|Birth Day:||May 5, 1967|
|Height:||in centimeters - N/A|
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The first Connecticut Husky to be drafted in the first round of the MLB draft as well the first of his school to win the Big East Pitcher of the Year Award.
Nagy was born on May 5, 1967, in Bridgeport, Connecticut. He is of Hungarian ancestry. As a young boy, he lived for a few years in St. Petersburg, Florida, where he played Little League and was coached by his uncle, Sanford Harrison. Nagy attended Roger Ludlowe High School in Fairfield, Connecticut, where he starred in baseball and football.
In 1987, he played collegiate summer baseball with the Harwich Mariners of the Cape Cod Baseball League, and was playoff MVP of Harwich's league championship squad.
Nagy was a member of the Team USA Baseball that competed in the 1988 Summer Olympics in Seoul, South Korea as a demonstration sport. Nagy made 19 appearances for Team USA, going 3-1 with a 1.05 ERA and a team-leading six saves. He appeared in two games in the Olympics, pitching 2.0 innings and earning a save. Team USA defeated defending champion Japan to win the tournament and win individual gold medals, however, since baseball was a demonstration sport, the medals did not count in the respective nations' medal totals.
Nagy returned to the so-called "little Indians" for the start of the 1990 season, where he went 13-8 with a 2.52 ERA in 23 starts. He was soon called up to Cleveland, a hapless club that would finish 4th in AL East (77-85) and was in desperate need of starting pitching. He made his big league debut on June 29, 1990, a 7-2 loss to the California Angels. He would end with a 2-4 record and a 5.91 ERA in 9 starts. In 1991, he finished 10-15 with a 4.13 ERA, and tied for eighth in the American League Rookie of the Year Award for 1991. On August 8, 1992, he threw a complete game one-hitter against the Baltimore Orioles, with just two walks and giving up a single in the seventh.
1992 was possibly Nagy's best year statistically as he finished the season with an impressive 2.96 ERA with a career high 252 innings pitched, he also amassed a .630 win percent with a 17–10 record despite the 1992 Indians low win percent of .469. He also pitched 10 complete games and pitched three of out of his six career shutouts that year while making his first all star appearance.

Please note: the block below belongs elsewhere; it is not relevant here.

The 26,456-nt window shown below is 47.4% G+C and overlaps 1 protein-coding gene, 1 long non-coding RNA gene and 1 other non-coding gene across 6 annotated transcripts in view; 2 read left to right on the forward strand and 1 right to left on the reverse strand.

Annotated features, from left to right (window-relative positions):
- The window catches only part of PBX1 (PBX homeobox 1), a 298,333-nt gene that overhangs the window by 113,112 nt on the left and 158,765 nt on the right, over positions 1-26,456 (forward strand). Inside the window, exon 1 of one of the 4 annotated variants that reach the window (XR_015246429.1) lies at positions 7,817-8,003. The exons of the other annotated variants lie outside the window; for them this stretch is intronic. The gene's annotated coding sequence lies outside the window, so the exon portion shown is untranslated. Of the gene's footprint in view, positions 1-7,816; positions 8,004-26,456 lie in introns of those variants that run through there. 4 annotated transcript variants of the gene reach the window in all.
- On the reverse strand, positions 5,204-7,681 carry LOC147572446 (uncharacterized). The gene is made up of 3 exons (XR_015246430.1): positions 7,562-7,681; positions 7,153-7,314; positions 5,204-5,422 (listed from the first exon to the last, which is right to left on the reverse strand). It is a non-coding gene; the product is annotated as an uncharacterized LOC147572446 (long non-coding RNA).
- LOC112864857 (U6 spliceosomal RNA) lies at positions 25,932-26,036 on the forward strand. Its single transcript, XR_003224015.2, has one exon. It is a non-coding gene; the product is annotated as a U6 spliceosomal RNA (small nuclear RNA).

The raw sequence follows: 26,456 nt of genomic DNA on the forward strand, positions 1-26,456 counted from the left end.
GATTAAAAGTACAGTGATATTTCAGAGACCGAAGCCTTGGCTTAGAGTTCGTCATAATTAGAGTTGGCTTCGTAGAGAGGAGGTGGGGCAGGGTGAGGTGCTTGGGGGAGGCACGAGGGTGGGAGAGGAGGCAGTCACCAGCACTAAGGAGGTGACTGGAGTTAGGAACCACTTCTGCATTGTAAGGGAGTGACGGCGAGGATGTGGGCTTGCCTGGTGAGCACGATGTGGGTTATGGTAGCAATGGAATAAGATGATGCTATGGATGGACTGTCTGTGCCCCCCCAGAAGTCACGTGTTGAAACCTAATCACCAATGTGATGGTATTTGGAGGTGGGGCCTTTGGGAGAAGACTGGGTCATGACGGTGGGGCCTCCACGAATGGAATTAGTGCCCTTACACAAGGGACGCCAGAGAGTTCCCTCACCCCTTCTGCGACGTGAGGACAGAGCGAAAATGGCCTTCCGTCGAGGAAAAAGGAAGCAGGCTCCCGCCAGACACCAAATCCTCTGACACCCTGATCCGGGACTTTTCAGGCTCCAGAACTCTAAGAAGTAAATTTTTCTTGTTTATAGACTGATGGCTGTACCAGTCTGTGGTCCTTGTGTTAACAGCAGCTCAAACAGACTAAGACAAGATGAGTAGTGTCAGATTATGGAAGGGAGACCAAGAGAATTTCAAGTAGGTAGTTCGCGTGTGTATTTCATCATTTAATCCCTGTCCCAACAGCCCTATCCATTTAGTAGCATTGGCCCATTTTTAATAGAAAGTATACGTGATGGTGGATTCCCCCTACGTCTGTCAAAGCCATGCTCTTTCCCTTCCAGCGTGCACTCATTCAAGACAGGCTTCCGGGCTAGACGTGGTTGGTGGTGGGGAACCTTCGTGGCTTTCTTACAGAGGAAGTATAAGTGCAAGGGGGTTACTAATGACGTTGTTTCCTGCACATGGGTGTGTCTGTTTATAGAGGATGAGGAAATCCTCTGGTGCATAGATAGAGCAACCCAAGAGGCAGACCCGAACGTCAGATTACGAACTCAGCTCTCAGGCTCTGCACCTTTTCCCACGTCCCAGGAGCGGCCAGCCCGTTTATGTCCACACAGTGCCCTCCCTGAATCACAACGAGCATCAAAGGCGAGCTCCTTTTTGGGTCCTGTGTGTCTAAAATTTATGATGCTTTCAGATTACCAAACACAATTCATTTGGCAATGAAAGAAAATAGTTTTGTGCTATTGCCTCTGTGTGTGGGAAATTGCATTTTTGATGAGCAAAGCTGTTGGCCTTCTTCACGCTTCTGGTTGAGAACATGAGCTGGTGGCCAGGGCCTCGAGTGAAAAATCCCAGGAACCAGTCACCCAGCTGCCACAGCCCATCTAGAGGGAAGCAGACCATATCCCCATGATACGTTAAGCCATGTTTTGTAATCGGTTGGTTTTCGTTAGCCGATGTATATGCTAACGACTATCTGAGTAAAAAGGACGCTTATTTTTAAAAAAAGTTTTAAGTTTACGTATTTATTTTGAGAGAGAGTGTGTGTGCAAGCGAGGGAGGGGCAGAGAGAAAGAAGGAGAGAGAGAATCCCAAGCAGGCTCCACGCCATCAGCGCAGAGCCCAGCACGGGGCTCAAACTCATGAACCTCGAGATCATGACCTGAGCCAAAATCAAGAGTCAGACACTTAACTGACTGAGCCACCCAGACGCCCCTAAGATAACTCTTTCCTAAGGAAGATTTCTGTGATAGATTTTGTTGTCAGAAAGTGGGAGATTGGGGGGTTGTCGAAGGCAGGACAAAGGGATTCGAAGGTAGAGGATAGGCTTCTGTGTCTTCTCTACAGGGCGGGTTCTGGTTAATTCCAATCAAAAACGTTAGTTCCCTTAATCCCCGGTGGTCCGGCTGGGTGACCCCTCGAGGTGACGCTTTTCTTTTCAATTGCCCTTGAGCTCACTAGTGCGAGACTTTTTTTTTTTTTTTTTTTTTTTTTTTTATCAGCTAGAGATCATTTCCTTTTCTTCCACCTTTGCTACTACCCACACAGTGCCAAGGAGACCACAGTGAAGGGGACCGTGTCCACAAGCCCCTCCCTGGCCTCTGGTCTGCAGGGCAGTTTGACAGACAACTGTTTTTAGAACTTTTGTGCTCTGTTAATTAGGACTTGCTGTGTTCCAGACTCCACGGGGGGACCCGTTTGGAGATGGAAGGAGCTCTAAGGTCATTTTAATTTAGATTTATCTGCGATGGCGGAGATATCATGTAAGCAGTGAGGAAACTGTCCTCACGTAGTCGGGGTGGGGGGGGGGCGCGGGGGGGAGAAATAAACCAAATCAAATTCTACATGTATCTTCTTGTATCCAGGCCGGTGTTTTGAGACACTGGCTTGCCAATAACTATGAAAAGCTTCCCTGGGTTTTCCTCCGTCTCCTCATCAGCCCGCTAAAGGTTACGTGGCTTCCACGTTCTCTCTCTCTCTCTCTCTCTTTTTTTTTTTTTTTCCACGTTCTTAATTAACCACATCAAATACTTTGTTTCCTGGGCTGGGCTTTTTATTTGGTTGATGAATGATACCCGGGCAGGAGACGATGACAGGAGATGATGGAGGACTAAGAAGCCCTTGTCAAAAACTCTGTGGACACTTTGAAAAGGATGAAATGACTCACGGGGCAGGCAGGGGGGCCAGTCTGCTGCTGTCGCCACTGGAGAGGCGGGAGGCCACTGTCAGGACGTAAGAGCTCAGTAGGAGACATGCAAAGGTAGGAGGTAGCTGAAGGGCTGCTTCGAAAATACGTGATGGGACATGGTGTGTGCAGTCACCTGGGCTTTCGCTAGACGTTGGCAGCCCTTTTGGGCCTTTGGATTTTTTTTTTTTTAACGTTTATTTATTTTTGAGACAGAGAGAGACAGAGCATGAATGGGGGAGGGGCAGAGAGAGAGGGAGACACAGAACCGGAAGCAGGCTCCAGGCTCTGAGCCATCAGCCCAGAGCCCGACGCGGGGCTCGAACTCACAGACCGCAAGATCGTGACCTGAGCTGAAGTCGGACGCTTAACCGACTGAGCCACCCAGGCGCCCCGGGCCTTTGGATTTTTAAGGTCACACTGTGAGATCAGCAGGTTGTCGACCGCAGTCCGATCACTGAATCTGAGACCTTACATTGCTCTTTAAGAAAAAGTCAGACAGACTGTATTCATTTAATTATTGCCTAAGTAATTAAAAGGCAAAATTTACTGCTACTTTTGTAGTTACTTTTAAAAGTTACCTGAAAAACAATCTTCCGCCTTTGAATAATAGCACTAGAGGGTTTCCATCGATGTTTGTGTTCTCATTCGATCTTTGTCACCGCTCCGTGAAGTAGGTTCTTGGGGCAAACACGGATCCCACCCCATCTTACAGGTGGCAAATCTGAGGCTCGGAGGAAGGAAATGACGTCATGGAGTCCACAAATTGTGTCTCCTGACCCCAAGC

In the 1992 All-Star Game, Nagy batted in the 8th inning because there were no players remaining to pinch-hit. Nagy hit an infield single off Doug Jones while wearing a Texas Rangers batting helmet. He scored on a single by Travis Fryman. Nagy was the 19th pitcher to get a hit in the All-Star Game, and is the only pitcher to record a hit in the All-Star Game in the designated hitter era. It is likely Nagy's hit was the last hit for a pitcher in MLB All-Star Game history as the designated hitter has been used in each All-Star Game since 2011.
On May 15, 1993, Nagy left a game against the Milwaukee Brewers with a shoulder injury after pitching to just two batters. He was a miserable 2-6 at that point and undergo surgery for a torn labrum on June 29, shutting him down for the 1993 season. He rebounded in 1994 with a respectable 10-8 record with a 3.45 ERA during the strike-shortened season.
During the 1995 season, Nagy led the staff with a 16–6 and a 4.55 ERA, as the Indians returned to the World Series for the first time since 1954. He pitched well in the division and league championship series, giving up two earned runs in 15 innings, but surrendered five earned runs in seven innings in Game 3 of the 1995 World Series. The next year, 1996, was arguably his best season; he recorded a 17–5 record and a 3.41 ERA, and he finished fourth in AL Cy Young Award voting.
In the 1997 World Series, Nagy was the Game 3 starter. He gave up 5 earned runs in six innings. In Game 7, after a blown save by closer José Mesa, manager Mike Hargrove was forced to bring in Nagy, the starter with the team's most wins during the regular season (15), in the 10th inning to try to mop up. In the bottom of the 11th inning, Nagy gave up a bases-loaded single to Édgar Rentería that appeared to graze off his outstretched glove to end the game and the series, pinning Nagy with the loss.
During this period from 1995 through 1999, Nagy was the workhorse of the Tribe pitching staff, amassing 15 or more wins each season, a feat only matched by Greg Maddux. However, Nagy was placed on the disabled list (DL) on May 16, 2000, snapping a streak of 192 consecutive starts dating back to October 3, 1993. On May 19, 2000, he underwent arthroscopic surgery to remove bone chips from his elbow. He returned to make three starts in September, but was shut down after three losses and persistent pain. He would get just 6 more wins from 2001 through 2003.
He was inducted in the Kinston Professional Baseball Hall of Fame in 2004, and the Cleveland Indians Team Hall of Fame on August 11, 2007.
In 2009, Nagy was named the pitching coach of the Cleveland Indians' AAA team, the Columbus Clippers.
On October 26, 2010, Nagy was named pitching coach of the Arizona Diamondbacks. He was fired by general manager Kevin Towers on October 7, 2013 partly for refusing to instruct pitchers to hit players on opposing teams. It was duly noted by journalists that the Diamondbacks pitchers actually hit 60 batters last season, while their batters were only hit 43 times.
In February 2015, Nagy was hired again by the Cleveland Indians as Special Assistant to Player Development along with Travis Hafner and John McDonald.
On November 2, 2015, Nagy was named the pitching coach of the Los Angeles Angels.
Charles had two daughters with his wife Jackie.
Currently, Charles Nagy is 54 years, 0 months and 6 days old. Charles Nagy will celebrate 55th birthday on a Thursday 5th of May 2022. Below we countdown to Charles Nagy upcoming birthday.